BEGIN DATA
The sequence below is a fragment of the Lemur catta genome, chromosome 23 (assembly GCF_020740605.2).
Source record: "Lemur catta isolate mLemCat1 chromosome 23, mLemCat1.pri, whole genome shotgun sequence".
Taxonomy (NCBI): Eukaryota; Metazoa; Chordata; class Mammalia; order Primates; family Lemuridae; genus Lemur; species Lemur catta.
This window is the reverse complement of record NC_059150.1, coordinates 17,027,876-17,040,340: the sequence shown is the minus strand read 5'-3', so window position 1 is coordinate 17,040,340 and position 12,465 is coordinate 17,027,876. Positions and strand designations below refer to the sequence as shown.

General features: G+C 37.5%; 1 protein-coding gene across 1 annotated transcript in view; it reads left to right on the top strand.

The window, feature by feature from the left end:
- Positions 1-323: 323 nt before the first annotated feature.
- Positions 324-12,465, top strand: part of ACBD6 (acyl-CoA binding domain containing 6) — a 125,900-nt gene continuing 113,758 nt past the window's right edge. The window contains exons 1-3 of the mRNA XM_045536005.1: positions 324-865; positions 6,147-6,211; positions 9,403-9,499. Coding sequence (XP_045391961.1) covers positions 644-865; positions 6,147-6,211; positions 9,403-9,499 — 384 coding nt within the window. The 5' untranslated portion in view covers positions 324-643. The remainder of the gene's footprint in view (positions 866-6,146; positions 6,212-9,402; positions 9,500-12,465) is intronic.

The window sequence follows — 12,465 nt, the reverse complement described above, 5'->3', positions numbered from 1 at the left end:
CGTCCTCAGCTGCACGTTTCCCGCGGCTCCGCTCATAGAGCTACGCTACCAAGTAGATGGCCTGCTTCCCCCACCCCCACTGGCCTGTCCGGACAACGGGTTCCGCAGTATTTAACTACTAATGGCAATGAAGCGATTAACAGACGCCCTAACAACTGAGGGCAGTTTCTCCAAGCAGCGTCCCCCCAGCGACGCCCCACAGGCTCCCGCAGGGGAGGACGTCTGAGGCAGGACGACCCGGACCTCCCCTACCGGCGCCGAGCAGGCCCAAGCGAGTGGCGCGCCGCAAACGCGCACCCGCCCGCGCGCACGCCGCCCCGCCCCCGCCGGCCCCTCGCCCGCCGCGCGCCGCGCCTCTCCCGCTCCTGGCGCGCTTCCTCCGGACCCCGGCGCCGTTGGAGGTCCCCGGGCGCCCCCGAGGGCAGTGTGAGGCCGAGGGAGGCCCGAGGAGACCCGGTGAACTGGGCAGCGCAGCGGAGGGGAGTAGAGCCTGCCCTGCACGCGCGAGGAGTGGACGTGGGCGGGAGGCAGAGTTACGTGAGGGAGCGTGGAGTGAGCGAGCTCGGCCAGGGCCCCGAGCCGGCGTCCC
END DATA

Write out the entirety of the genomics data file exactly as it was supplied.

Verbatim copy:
The sequence below is a fragment of the Lemur catta genome, chromosome 23 (assembly GCF_020740605.2).
Source record: "Lemur catta isolate mLemCat1 chromosome 23, mLemCat1.pri, whole genome shotgun sequence".
Taxonomy (NCBI): Eukaryota; Metazoa; Chordata; class Mammalia; order Primates; family Lemuridae; genus Lemur; species Lemur catta.
This window is the reverse complement of record NC_059150.1, coordinates 17,027,876-17,040,340: the sequence shown is the minus strand read 5'-3', so window position 1 is coordinate 17,040,340 and position 12,465 is coordinate 17,027,876. Positions and strand designations below refer to the sequence as shown.

General features: G+C 37.5%; 1 protein-coding gene across 1 annotated transcript in view; it reads left to right on the top strand.

The window, feature by feature from the left end:
- Positions 1-323: 323 nt before the first annotated feature.
- Positions 324-12,465, top strand: part of ACBD6 (acyl-CoA binding domain containing 6) — a 125,900-nt gene continuing 113,758 nt past the window's right edge. The window contains exons 1-3 of the mRNA XM_045536005.1: positions 324-865; positions 6,147-6,211; positions 9,403-9,499. Coding sequence (XP_045391961.1) covers positions 644-865; positions 6,147-6,211; positions 9,403-9,499 — 384 coding nt within the window. The 5' untranslated portion in view covers positions 324-643. The remainder of the gene's footprint in view (positions 866-6,146; positions 6,212-9,402; positions 9,500-12,465) is intronic.

The window sequence follows — 12,465 nt, the reverse complement described above, 5'->3', positions numbered from 1 at the left end:
CGTCCTCAGCTGCACGTTTCCCGCGGCTCCGCTCATAGAGCTACGCTACCAAGTAGATGGCCTGCTTCCCCCACCCCCACTGGCCTGTCCGGACAACGGGTTCCGCAGTATTTAACTACTAATGGCAATGAAGCGATTAACAGACGCCCTAACAACTGAGGGCAGTTTCTCCAAGCAGCGTCCCCCCAGCGACGCCCCACAGGCTCCCGCAGGGGAGGACGTCTGAGGCAGGACGACCCGGACCTCCCCTACCGGCGCCGAGCAGGCCCAAGCGAGTGGCGCGCCGCAAACGCGCACCCGCCCGCGCGCACGCCGCCCCGCCCCCGCCGGCCCCTCGCCCGCCGCGCGCCGCGCCTCTCCCGCTCCTGGCGCGCTTCCTCCGGACCCCGGCGCCGTTGGAGGTCCCCGGGCGCCCCCGAGGGCAGTGTGAGGCCGAGGGAGGCCCGAGGAGACCCGGTGAACTGGGCAGCGCAGCGGAGGGGAGTAGAGCCTGCCCTGCACGCGCGAGGAGTGGACGTGGGCGGGAGGCAGAGTTACGTGAGGGAGCGTGGAGTGAGCGAGCTCGGCCAGGGCCCCGAGCCGGCGTCCC